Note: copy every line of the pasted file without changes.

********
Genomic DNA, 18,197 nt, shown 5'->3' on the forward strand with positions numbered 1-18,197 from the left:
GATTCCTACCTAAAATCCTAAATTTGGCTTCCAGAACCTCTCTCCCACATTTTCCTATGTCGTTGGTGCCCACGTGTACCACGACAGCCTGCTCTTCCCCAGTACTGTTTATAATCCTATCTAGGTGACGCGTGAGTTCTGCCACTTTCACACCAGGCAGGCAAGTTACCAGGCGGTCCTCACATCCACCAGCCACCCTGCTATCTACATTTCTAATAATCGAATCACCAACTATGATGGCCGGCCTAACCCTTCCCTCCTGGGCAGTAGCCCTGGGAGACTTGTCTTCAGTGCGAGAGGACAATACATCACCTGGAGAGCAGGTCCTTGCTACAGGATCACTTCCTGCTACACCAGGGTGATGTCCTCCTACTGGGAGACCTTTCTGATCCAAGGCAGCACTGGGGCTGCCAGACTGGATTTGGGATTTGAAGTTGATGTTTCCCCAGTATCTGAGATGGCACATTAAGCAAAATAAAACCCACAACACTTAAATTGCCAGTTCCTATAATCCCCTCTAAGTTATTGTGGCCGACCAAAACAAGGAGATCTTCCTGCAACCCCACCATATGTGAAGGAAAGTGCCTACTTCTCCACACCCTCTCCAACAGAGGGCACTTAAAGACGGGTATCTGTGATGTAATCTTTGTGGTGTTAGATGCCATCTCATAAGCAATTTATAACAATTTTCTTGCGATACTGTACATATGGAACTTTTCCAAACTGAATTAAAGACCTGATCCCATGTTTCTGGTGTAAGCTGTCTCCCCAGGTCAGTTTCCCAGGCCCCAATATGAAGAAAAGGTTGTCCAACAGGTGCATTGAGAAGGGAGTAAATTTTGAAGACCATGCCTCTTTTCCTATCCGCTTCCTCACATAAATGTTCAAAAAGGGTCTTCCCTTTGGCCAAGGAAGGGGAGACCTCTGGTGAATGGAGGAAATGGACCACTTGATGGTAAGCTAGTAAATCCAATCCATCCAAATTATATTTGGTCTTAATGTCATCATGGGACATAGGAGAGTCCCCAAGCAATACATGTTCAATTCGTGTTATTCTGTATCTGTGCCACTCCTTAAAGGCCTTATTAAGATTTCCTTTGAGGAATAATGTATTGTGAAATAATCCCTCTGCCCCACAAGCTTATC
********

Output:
Genomic DNA, 18,197 nt, shown 5'->3' on the forward strand with positions numbered 1-18,197 from the left:
GATTCCTACCTAAAATCCTAAATTTGGCTTCCAGAACCTCTCTCCCACATTTTCCTATGTCGTTGGTGCCCACGTGTACCACGACAGCCTGCTCTTCCCCAGTACTGTTTATAATCCTATCTAGGTGACGCGTGAGTTCTGCCACTTTCACACCAGGCAGGCAAGTTACCAGGCGGTCCTCACATCCACCAGCCACCCTGCTATCTACATTTCTAATAATCGAATCACCAACTATGATGGCCGGCCTAACCCTTCCCTCCTGGGCAGTAGCCCTGGGAGACTTGTCTTCAGTGCGAGAGGACAATACATCACCTGGAGAGCAGGTCCTTGCTACAGGATCACTTCCTGCTACACCAGGGTGATGTCCTCCTACTGGGAGACCTTTCTGATCCAAGGCAGCACTGGGGCTGCCAGACTGGATTTGGGATTTGAAGTTGATGTTTCCCCAGTATCTGAGATGGCACATTAAGCAAAATAAAACCCACAACACTTAAATTGCCAGTTCCTATAATCCCCTCTAAGTTATTGTGGCCGACCAAAACAAGGAGATCTTCCTGCAACCCCACCATATGTGAAGGAAAGTGCCTACTTCTCCACACCCTCTCCAACAGAGGGCACTTAAAGACGGGTATCTGTGATGTAATCTTTGTGGTGTTAGATGCCATCTCATAAGCAATTTATAACAATTTTCTTGCGATACTGTACATATGGAACTTTTCCAAACTGAATTAAAGACCTGATCCCATGTTTCTGGTGTAAGCTGTCTCCCCAGGTCAGTTTCCCAGGCCCCAATATGAAGAAAAGGTTGTCCAACAGGTGCATTGAGAAGGGAGTAAATTTTGAAGACCATGCCTCTTTTCCTATCCGCTTCCTCACATAAATGTTCAAAAAGGGTCTTCCCTTTGGCCAAGGAAGGGGAGACCTCTGGTGAATGGAGGAAATGGACCACTTGATGGTAAGCTAGTAAATCCAATCCATCCAAATTATATTTGGTCTTAATGTCATCATGGGACATAGGAGAGTCCCCAAGCAATACATGTTCAATTCGTGTTATTCTGTATCTGTGCCACTCCTTAAAGGCCTTATTAAGATTTCCTTTGAGGAATAATGTATTGTGAAATAATCCCTCTGCCCCACAAGCTTATC